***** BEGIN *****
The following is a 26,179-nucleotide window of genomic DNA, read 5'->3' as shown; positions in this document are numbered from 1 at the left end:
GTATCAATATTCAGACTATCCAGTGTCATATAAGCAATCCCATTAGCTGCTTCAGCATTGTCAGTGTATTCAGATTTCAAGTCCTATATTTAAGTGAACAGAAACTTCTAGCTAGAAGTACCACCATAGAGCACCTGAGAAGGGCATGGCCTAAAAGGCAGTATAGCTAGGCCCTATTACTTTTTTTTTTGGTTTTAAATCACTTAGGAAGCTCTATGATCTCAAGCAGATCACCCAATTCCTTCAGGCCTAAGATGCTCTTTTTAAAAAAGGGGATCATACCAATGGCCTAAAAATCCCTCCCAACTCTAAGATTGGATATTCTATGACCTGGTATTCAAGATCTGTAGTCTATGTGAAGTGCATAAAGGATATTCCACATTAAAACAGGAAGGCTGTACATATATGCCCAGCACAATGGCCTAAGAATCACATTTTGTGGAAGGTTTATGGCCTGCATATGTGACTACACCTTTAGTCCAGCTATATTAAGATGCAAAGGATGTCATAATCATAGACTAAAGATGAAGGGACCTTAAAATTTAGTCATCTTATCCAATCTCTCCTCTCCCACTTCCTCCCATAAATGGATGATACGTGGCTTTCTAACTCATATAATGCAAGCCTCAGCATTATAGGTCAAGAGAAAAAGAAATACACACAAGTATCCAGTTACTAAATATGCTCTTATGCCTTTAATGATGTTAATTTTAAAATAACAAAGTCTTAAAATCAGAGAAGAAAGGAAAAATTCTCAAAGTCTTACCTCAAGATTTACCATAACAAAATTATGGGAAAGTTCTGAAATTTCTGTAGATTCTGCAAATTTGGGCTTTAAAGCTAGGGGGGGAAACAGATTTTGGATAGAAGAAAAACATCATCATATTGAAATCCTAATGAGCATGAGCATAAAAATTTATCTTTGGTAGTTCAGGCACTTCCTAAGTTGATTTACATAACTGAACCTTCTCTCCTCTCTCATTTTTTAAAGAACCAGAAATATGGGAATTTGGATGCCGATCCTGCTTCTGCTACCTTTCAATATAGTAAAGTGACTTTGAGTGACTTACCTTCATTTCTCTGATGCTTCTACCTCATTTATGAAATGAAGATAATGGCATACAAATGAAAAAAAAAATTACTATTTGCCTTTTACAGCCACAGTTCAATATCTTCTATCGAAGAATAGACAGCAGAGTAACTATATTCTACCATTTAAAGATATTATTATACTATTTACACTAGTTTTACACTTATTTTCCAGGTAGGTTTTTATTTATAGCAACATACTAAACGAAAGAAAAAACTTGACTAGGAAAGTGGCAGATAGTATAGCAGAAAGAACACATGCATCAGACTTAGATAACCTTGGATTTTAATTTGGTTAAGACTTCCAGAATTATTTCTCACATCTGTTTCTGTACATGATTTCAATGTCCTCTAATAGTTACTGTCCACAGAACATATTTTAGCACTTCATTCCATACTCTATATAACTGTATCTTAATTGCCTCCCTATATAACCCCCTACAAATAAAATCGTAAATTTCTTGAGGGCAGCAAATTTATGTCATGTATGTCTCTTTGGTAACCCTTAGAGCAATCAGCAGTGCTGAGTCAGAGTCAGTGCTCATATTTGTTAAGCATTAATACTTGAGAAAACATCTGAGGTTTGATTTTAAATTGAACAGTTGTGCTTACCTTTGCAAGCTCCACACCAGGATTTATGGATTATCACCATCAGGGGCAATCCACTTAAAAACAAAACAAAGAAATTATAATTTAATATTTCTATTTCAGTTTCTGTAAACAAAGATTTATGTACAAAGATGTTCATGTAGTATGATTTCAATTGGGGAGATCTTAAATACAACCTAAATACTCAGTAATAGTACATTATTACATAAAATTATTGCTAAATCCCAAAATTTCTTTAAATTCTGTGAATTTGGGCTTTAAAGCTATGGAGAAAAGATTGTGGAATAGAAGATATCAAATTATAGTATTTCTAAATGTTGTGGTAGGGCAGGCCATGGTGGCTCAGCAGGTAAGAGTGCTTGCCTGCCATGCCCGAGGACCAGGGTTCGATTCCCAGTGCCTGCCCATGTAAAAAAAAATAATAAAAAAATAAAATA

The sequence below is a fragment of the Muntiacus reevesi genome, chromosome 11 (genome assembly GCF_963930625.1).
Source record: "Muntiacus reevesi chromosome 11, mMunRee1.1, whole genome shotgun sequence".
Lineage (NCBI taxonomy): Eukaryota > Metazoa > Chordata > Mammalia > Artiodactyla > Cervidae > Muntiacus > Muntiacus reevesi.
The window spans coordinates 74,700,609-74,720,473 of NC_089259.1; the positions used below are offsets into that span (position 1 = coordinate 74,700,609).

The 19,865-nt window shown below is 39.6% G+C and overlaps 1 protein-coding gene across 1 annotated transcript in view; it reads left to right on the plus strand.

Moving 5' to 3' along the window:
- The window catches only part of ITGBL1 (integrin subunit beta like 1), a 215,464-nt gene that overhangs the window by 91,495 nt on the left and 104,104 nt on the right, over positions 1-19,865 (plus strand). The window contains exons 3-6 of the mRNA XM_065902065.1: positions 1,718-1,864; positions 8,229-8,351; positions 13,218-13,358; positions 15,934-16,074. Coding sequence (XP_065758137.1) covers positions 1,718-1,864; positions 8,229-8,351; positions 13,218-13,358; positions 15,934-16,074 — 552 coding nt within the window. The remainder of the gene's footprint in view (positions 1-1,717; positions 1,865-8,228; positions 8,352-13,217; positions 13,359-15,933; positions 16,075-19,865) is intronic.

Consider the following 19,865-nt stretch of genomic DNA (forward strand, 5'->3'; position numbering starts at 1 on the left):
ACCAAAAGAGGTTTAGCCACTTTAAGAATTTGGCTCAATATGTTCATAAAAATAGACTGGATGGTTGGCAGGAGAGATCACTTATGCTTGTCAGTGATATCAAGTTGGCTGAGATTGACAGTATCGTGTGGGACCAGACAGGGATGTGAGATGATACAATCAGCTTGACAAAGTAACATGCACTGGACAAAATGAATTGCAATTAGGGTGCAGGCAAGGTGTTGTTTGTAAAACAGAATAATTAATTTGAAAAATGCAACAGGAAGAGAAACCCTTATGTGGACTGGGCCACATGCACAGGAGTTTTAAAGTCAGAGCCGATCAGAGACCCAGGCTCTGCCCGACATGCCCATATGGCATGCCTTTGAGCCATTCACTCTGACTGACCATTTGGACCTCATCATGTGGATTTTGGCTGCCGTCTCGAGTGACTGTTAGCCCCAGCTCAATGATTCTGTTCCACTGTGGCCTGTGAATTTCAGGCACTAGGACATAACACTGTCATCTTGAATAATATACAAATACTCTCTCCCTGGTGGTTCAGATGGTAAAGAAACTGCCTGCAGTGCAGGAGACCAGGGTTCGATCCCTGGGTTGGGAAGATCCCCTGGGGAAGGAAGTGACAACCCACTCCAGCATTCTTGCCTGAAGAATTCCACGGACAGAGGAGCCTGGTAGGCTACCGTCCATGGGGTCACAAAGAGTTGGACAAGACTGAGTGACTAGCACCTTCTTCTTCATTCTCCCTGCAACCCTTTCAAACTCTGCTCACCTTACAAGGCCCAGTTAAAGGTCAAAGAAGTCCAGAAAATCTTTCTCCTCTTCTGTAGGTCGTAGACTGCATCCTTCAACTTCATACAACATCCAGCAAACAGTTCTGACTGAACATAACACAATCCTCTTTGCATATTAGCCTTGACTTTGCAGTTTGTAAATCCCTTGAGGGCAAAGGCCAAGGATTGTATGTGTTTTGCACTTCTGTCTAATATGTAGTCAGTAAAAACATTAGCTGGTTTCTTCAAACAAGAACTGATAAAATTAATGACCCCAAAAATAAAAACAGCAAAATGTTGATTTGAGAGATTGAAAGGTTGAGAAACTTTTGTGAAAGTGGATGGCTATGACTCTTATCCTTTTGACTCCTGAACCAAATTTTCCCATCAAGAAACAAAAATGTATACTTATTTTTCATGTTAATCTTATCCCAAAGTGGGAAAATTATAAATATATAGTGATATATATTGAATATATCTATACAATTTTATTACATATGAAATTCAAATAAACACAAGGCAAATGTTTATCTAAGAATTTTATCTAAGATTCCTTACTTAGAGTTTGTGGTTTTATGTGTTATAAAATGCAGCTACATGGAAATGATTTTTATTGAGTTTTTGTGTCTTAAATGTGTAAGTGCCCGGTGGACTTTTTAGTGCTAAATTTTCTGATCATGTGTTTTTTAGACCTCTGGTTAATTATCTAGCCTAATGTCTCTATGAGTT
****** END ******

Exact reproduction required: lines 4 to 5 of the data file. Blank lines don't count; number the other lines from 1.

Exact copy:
Source record: "Muntiacus reevesi chromosome 11, mMunRee1.1, whole genome shotgun sequence".
Lineage (NCBI taxonomy): Eukaryota > Metazoa > Chordata > Mammalia > Artiodactyla > Cervidae > Muntiacus > Muntiacus reevesi.